The COVID-19 pandemic was first confirmed to have spread to Scotland on 1 March 2020 with the positive COVID-19 test of a male Tayside resident who had recently travelled between Scotland and northern Italy. The first reported case of community transmission was on 11 March 2020 and the first reported coronavirus death in Scotland was on 13 March 2020.

The COVID-19 pandemic reached Northern Ireland on 27 February 2020. The Department of Health reports 2,103 people have died after testing positive for COVID, while the Northern Ireland Statistics and Research Agency reports 2,877 people have died. Northern Ireland has the lowest COVID death rate in the United Kingdom. The vast majority of deaths linked to COVID were among those over the age of 75 and almost half were in nursing care homes.

Mental health during the COVID-19 pandemic Psychological aspect of viral outbreak

The COVID-19 pandemic has impacted the mental health of people around the world. Similar to the past respiratory viral epidemics, such as the SARS-CoV, MERS-CoV, and the influenza epidemics, the COVID-19 pandemic has caused anxiety, depression, and post-traumatic stress disorder symptoms in different population groups, including the healthcare workers, general public, and the patients and quarantined individuals. The Guidelines on Mental Health and Psychosocial Support of the Inter-Agency Standing Committee of the United Nations recommends that the core principles of mental health support during an emergency are "do no harm, promote human rights and equality, use participatory approaches, build on existing resources and capacities, adopt multi-layered interventions and work with integrated support systems." COVID-19 is affecting people's social connectedness, their trust in people and institutions, their jobs and incomes, as well as imposing a huge toll in terms of anxiety and worry.

Clap for Our Carers British social movement

Clap for Our Carers, also known as Clap for Carers, Clap for the NHS, Clap for Key Workers or Clap for Heroes, is a social movement created as a gesture of appreciation for the workers of the United Kingdom's National Health Service (NHS) and other key workers during the global pandemic of Coronavirus disease 2019 (COVID-19), which spread to the United Kingdom in January 2020.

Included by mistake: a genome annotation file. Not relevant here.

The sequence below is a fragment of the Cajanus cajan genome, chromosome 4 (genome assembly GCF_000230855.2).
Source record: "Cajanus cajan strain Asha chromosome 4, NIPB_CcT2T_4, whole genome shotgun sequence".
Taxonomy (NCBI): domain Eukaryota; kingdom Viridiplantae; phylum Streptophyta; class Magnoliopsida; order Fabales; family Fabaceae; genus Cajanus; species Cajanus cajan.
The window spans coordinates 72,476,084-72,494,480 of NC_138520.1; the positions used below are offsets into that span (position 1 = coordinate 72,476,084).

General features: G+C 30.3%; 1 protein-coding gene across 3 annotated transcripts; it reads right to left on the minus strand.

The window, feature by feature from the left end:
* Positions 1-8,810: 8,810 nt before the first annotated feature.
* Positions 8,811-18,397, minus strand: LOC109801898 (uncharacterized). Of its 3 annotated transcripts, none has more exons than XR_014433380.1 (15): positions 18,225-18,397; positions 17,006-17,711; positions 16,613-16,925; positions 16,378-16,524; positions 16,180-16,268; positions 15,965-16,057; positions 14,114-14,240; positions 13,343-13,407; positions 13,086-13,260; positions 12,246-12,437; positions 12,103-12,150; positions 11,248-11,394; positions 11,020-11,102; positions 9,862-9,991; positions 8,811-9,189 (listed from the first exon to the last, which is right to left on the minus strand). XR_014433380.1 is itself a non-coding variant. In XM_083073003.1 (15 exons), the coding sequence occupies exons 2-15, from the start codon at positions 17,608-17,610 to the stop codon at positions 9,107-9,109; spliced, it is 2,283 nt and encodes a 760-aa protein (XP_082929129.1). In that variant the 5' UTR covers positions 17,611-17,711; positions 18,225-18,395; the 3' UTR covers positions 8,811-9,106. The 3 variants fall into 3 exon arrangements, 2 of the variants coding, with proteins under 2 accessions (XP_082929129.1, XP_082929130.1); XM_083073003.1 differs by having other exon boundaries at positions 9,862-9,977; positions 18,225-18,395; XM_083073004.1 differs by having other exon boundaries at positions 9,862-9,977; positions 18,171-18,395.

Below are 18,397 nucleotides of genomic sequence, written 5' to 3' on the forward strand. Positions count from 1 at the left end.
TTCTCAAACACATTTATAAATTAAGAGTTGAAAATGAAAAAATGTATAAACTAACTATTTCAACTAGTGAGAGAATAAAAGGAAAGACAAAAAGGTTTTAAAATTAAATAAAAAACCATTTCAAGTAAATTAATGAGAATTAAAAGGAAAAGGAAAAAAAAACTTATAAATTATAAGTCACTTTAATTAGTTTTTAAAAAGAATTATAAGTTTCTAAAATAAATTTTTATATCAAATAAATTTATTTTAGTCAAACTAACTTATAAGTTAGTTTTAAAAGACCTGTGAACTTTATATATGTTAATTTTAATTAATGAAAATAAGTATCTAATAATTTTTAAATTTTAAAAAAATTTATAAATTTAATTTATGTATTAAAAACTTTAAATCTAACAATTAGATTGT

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Impact of the COVID-19 pandemic on domestic violence Aspect of viral outbreak

Amid the COVID-19 pandemic many countries have reported an increase in domestic violence and intimate partner violence. United Nations Secretary-General António Guterres, noting the "horrifying global surge", has called for a domestic violence "ceasefire".

Timeline of the COVID-19 pandemic in the United Kingdom (January–June 2020) Daily UK events related to the 2020 pandemic

The following is a timeline of the COVID-19 pandemic in the United Kingdom from January 2020 to July 2020. There are significant differences in the legislation and the reporting between the countries of the UK: England, Scotland, Northern Ireland, and Wales. The numbers of cases and deaths are reported on a government Web site updated daily during the pandemic. The UK-wide COVID Symptom Study based on surveys of four million participants, endorsed by authorities in Scotland and Wales, run by health science company ZOE, and analysed by King's College London researchers, publishes daily estimates of the number of new and total current COVID-19 infections in UK regions, without restriction to only laboratory-confirmed cases.

Impact of the COVID-19 pandemic on children Overview of the impact of the COVID-19 pandemic on children

A systematic review notes that children with COVID-19 have milder effects and better prognoses than adults. However, children are susceptible to multisystem inflammatory syndrome, a rare but life-threatening systemic illness involving persistent fever and extreme inflammation following exposure to the SARS-CoV-2 virus.

The following is a timeline of the COVID-19 pandemic in Scotland during 2020. There are significant differences in the legislation and the reporting between the countries of the UK: England, Scotland, Northern Ireland, and Wales.

The following is a timeline of the COVID-19 pandemic in England from January 2020 to June 2020. There are significant differences in the legislation and the reporting between the countries of the UK: England, Scotland, Northern Ireland, and Wales.

The following is a timeline of the COVID-19 pandemic in England from July 2020 to December 2020. There are significant differences in the legislation and the reporting between the countries of the UK: England, Scotland, Northern Ireland, and Wales.

References